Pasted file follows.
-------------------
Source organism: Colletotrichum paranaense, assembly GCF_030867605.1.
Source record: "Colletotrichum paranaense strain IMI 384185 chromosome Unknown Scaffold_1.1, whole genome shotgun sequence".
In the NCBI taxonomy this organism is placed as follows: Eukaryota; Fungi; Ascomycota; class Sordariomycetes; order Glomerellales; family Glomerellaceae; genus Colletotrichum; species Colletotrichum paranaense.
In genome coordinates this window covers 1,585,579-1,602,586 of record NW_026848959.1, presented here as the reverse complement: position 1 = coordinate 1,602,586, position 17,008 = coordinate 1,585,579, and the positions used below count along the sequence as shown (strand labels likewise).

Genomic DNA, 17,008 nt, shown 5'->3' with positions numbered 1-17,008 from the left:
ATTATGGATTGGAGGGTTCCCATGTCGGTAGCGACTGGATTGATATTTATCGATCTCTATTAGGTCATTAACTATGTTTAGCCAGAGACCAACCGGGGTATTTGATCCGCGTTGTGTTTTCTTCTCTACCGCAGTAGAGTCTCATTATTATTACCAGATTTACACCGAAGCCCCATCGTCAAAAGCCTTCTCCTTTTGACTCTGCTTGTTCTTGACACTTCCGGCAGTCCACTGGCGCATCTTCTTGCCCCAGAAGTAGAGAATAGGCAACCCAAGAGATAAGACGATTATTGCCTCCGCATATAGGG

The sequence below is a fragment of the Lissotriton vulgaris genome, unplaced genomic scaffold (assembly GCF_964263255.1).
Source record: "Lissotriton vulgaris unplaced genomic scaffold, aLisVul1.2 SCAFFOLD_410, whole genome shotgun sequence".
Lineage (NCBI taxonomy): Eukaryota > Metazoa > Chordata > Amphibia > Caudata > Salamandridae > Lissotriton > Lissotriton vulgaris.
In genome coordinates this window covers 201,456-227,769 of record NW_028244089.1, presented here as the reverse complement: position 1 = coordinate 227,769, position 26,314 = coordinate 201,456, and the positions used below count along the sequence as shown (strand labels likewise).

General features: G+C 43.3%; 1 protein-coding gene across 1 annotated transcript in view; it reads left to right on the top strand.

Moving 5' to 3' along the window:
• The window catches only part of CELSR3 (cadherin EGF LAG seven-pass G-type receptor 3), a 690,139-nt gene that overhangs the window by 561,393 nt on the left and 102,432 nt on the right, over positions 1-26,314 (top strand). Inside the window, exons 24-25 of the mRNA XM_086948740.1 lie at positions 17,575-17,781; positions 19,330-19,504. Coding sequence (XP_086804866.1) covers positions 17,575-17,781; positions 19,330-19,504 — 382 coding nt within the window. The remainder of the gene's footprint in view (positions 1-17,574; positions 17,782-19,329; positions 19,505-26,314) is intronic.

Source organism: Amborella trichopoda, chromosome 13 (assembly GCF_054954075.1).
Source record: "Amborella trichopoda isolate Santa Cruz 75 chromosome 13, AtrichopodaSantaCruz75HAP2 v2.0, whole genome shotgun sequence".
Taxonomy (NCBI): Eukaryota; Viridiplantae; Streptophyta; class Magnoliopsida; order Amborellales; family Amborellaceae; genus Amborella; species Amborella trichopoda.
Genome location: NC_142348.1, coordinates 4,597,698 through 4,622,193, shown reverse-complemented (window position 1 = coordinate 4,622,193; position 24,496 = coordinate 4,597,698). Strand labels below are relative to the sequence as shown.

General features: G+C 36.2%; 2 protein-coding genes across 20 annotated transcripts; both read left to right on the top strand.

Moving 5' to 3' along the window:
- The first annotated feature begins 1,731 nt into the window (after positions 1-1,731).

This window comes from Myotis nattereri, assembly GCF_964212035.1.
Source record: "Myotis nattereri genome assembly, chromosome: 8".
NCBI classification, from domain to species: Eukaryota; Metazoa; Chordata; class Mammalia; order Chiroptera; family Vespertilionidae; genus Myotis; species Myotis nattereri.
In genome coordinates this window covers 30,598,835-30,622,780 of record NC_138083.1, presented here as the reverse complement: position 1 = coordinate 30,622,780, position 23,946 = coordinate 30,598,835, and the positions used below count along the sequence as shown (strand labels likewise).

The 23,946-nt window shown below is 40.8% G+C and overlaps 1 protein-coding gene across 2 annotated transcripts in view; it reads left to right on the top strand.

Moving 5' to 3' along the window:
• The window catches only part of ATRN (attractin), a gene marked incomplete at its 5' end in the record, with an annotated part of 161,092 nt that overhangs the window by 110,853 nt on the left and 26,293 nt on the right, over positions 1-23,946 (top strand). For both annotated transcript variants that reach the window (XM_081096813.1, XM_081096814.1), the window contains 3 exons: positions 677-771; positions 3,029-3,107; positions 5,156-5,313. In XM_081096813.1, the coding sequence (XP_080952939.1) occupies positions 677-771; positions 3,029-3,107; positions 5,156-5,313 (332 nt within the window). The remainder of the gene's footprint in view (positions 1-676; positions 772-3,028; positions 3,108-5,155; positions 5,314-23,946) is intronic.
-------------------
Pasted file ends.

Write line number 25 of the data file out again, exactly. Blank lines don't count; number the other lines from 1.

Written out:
The 23,946-nt window shown below is 40.8% G+C and overlaps 1 protein-coding gene across 2 annotated transcripts in view; it reads left to right on the top strand.